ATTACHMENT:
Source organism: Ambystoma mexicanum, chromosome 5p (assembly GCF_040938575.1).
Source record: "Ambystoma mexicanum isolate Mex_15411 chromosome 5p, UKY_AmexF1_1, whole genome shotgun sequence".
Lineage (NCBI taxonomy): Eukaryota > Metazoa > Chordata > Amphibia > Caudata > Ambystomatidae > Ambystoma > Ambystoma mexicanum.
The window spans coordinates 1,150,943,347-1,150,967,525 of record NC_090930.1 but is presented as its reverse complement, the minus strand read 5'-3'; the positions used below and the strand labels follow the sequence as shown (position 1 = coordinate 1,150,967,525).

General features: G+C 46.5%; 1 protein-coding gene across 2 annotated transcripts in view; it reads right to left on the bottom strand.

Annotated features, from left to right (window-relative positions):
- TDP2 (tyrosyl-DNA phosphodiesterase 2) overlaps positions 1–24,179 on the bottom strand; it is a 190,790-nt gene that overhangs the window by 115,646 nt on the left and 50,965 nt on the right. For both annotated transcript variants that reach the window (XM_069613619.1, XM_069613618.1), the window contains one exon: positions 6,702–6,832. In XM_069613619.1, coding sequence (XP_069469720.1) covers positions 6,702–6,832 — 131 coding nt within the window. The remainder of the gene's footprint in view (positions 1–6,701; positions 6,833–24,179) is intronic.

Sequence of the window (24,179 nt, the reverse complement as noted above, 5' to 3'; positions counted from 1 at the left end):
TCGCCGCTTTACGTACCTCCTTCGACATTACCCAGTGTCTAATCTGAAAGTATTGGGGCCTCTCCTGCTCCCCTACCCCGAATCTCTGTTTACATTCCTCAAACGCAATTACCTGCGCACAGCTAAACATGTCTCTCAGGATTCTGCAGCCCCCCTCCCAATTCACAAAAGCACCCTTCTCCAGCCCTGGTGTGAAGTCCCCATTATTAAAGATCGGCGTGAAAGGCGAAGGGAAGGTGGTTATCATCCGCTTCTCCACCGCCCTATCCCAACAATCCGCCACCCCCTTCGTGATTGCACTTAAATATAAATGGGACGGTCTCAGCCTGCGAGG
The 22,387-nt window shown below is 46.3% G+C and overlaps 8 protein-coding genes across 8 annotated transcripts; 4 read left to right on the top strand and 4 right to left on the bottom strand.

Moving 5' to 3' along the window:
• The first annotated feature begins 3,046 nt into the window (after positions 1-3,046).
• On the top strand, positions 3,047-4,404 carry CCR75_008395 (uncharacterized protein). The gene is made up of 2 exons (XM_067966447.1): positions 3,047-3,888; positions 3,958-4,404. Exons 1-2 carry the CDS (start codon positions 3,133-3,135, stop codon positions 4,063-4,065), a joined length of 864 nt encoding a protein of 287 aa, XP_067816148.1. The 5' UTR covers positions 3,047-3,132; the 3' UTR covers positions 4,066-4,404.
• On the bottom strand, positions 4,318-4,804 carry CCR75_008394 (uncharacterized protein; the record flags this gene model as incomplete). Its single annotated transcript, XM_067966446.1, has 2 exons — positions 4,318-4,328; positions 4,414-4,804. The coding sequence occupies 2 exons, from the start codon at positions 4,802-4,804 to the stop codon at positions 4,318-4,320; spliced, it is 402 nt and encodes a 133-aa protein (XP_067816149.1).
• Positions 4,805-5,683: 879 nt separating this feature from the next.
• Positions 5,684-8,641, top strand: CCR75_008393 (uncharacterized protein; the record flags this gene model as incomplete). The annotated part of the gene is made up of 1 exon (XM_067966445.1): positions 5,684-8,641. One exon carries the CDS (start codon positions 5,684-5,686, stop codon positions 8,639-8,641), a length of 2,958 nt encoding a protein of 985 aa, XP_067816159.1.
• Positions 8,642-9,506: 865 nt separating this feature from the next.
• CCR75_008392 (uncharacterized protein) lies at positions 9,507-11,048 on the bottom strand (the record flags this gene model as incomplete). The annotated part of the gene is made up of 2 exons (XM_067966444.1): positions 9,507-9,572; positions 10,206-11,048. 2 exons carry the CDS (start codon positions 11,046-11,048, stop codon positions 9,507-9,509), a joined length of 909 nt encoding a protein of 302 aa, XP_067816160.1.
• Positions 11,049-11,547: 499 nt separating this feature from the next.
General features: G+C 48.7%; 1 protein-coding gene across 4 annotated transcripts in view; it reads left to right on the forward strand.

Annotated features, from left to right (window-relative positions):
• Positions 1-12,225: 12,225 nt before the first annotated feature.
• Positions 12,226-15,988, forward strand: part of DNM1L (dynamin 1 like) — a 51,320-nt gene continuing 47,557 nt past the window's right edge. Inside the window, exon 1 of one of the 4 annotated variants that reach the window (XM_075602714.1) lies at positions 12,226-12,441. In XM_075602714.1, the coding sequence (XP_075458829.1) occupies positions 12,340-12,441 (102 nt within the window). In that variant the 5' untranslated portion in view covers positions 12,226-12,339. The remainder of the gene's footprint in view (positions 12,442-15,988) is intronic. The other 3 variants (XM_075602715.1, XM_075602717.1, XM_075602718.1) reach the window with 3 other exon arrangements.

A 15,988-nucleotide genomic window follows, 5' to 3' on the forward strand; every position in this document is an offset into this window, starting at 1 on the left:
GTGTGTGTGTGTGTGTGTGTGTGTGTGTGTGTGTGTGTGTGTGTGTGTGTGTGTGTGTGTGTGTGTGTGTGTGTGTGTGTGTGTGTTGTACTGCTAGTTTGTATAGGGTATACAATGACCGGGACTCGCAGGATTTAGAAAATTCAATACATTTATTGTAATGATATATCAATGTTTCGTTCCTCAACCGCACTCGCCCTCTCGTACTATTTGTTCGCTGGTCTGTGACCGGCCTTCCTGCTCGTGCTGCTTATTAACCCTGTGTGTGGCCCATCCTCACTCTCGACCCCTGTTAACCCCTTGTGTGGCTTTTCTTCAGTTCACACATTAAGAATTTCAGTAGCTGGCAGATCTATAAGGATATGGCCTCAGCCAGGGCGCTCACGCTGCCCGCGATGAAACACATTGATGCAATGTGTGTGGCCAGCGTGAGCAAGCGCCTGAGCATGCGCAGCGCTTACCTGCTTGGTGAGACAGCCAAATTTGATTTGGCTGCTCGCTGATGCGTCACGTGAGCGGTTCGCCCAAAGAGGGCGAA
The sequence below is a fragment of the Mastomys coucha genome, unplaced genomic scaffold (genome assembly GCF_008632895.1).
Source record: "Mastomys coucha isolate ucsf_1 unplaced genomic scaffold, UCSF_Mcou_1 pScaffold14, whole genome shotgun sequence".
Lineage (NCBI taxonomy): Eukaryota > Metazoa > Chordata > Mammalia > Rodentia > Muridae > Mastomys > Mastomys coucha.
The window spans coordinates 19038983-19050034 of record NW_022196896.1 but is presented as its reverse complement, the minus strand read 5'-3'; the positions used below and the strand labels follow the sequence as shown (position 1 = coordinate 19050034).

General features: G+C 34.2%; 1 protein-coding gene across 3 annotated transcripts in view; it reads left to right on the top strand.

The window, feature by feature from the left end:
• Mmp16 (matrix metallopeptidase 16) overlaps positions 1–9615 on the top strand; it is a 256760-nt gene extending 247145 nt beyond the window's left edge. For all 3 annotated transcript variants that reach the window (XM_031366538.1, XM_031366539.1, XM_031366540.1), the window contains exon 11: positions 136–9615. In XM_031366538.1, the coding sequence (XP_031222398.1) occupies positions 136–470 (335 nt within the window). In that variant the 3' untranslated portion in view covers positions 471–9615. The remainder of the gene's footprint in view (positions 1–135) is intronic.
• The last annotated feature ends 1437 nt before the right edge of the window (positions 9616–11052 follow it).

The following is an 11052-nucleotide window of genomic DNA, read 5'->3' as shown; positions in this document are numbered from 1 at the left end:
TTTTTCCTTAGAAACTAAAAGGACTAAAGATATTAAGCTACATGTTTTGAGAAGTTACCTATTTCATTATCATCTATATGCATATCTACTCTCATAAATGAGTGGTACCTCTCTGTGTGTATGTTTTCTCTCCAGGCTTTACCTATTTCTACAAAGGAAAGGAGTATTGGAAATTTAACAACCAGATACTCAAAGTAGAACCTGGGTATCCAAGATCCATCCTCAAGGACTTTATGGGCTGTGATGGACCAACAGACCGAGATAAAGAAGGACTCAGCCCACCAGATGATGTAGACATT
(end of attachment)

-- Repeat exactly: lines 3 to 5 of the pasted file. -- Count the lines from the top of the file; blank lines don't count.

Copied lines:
Lineage (NCBI taxonomy): Eukaryota > Metazoa > Chordata > Amphibia > Caudata > Ambystomatidae > Ambystoma > Ambystoma mexicanum.
The window spans coordinates 1,150,943,347-1,150,967,525 of record NC_090930.1 but is presented as its reverse complement, the minus strand read 5'-3'; the positions used below and the strand labels follow the sequence as shown (position 1 = coordinate 1,150,967,525).

General features: G+C 46.5%; 1 protein-coding gene across 2 annotated transcripts in view; it reads right to left on the bottom strand.